Revisions to the bison code of practice are underway and should be in place within two years.
Jennifer Woods, a livestock handling specialist who conducts animal welfare audits, said the public comment period is expected to begin next fall.
Bison producers have had a code of practice since 2001 and should prepare themselves for changes to the requirements and recommendations, she told the annual Canadian Bison Association conference.
The update will focus on four main priority welfare issues:
- How seasonality affects nutritional requirements.
- Appropriate euthanasia or slaughter on farm.
- Understanding behaviour such as requirements for wallowing and rubbing.
- Recognizing pain and when to deal with it.
Woods said euthanasia and transport fitness are the two main reasons a livestock producer will fail an audit.
“You need a euthanasia plan.”
Other livestock codes require written plans, she added.
The plan should include a clear definition of a terminal animal and acceptable methods of euthanasia.
Terminal animals are non-ambulatory, can’t access feed and water and aren’t going to recover.
“Yours is very simple,” Woods said of acceptable euthanasia methods.
“A very big gun is what you need.”
Bison are challenging to shoot, and the two leading causes of failed euthanasia are inaccurate placement of the bullet and a gun that isn’t powerful enough. The bullet should go into the side of the head.
And then, Woods said, make sure the animal is dead.
“You can temporarily stun them. Death isn’t instantaneous.”
The idea is to make sure the animal dies without regaining sensibility. Equipment should be maintained and appropriate to the species. Many producers are using captive bolt guns on farms now, she said.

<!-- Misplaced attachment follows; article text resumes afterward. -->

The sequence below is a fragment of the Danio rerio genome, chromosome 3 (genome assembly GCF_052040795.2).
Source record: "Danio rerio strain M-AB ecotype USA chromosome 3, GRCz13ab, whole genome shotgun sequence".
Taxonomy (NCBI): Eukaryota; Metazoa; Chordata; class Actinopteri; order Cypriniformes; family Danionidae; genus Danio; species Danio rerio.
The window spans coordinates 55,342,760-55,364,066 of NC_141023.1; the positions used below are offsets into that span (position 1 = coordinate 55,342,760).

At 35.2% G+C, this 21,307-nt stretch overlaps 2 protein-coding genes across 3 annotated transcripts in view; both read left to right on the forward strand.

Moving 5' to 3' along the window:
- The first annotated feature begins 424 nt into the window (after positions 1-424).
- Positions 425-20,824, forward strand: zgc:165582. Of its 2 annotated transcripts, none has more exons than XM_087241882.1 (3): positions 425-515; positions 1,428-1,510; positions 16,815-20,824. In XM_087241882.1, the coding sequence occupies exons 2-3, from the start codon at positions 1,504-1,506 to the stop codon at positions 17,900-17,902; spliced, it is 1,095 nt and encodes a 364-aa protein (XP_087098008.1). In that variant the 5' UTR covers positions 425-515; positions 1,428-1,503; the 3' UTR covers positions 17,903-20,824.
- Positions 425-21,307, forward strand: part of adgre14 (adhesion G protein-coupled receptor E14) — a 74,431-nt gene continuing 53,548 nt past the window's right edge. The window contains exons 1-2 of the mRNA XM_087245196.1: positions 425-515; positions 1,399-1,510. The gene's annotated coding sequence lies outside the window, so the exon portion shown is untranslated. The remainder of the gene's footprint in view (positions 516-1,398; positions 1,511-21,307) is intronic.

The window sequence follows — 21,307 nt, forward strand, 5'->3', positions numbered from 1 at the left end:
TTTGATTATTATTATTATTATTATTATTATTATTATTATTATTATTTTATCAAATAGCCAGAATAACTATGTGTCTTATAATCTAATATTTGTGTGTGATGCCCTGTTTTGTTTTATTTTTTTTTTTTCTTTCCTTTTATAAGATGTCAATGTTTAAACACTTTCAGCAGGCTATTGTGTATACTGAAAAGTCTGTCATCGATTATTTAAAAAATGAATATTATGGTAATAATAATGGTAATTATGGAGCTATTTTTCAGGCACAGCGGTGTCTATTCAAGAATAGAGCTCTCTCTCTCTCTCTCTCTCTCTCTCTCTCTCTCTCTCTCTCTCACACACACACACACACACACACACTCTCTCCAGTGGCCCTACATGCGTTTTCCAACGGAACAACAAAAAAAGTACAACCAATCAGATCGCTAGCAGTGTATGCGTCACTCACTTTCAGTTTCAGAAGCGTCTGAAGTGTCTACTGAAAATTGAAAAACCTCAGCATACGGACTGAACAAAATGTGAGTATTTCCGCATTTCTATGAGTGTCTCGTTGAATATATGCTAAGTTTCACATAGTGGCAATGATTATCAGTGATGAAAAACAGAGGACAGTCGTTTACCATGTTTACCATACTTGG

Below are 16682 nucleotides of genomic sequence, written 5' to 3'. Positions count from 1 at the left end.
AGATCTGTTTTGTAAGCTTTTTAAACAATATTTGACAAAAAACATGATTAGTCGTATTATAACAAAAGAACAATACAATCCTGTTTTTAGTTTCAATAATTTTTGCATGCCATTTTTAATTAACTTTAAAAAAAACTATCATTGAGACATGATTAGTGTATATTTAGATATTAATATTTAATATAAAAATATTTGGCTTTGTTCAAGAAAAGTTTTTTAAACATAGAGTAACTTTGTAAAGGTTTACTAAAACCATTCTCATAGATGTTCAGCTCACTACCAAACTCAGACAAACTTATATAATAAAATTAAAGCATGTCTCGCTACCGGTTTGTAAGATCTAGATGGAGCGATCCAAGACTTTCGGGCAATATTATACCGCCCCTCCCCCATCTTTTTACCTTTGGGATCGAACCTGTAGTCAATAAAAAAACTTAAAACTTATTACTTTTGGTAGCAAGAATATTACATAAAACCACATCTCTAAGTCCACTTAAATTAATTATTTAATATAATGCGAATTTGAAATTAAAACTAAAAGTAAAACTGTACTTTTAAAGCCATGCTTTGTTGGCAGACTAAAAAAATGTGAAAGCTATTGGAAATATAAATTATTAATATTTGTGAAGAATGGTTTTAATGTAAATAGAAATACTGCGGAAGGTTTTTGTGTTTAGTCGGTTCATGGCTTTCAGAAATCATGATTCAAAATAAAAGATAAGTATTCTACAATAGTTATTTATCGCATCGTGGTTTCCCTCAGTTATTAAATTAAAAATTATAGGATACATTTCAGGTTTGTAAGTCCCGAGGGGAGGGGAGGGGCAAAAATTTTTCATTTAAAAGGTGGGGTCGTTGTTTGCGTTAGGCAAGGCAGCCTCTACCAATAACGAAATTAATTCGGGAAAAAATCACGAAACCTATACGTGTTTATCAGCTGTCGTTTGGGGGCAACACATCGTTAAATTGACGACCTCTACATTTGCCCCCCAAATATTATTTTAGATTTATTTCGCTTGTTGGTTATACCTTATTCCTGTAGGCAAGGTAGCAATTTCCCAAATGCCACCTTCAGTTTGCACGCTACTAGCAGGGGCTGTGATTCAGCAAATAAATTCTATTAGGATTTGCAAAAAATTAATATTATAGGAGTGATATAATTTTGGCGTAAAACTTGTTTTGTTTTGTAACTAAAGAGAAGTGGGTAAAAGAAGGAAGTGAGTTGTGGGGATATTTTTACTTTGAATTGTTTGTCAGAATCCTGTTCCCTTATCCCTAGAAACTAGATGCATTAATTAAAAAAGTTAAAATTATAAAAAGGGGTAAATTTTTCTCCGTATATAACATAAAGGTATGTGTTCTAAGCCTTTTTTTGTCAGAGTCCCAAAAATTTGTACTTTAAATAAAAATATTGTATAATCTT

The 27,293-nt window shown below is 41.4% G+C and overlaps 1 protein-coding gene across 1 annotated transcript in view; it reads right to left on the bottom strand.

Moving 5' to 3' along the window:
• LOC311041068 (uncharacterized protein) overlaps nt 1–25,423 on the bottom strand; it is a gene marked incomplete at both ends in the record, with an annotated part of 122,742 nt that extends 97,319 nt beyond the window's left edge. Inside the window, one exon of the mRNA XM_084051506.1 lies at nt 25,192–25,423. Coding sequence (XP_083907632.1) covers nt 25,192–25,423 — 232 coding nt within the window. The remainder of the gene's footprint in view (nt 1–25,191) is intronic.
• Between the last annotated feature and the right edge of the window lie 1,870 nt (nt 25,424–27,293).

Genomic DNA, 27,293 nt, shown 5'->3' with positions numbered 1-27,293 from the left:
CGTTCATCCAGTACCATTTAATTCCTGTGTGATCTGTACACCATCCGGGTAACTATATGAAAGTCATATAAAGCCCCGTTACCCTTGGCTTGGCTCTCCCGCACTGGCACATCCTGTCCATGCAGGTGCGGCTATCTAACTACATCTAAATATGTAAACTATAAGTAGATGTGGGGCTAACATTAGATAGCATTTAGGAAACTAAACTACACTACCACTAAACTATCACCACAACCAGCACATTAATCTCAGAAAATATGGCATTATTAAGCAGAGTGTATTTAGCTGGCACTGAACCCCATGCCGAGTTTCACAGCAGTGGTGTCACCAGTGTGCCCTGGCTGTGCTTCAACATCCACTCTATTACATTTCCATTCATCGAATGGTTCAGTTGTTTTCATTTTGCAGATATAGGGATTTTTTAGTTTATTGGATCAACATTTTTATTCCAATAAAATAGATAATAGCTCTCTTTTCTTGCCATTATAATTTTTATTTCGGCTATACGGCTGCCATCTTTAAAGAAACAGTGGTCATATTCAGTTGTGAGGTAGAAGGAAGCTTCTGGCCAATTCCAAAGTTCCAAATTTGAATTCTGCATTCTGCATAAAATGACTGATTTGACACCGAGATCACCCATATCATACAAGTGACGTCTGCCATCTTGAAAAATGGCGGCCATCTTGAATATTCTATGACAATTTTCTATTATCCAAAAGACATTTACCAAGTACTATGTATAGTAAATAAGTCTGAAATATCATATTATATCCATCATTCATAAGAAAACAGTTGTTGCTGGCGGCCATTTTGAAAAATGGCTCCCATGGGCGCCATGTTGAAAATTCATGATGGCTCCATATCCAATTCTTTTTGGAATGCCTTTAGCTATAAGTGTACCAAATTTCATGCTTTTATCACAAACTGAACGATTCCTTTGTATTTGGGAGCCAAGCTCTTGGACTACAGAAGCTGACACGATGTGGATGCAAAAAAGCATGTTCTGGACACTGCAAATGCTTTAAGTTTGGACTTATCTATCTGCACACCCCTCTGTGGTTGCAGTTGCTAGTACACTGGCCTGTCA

For on-farm slaughter, the animal should be properly restrained and acceptable stunning methods used.
Woods also said that if she sees an animal that should be euthanized during an audit, she won’t leave until it is done and done properly.
Animals in sick pens should sometimes be euthanized sooner than producers think. Woods said producers have to be in tune with their animals for proper welfare.
“Good welfare leads to optimum production,” she said.
Customers expect producers to take good care of their livestock, and the law requires it.
Woods said the first animal welfare law was passed in 1635 in Ireland, which prohibited pulling wool off sheep.
The first law in North America came in 1641 in what was then the Massachusetts colony. In 1654, the United Kingdom passed a law prohibiting animal abuse.
The Canadian codes of practice were developed in the 1990s.
The five freedoms for animals were developed in the 1960s:
- Freedom from thirst, hunger and malnutrition.
- Freedom from discomfort.
- Freedom from pain, injury and disease.
- Freedom from fear and distress.
- Freedom to express normal behaviour.
Woods said it isn’t always possible to do all five 100 percent of the time, but producers need to do their best.
On-farm audit forms are being developed as part of the code of practice revisions.
“That means that bison will follow what everybody else is doing,” she said.
Woods said producers should develop good animal welfare policies for their operations, practice them and make sure employees also follow the rules.
“Make it personal, make it public and make people abide by it,” she said. “If you have a website, put it on your site.”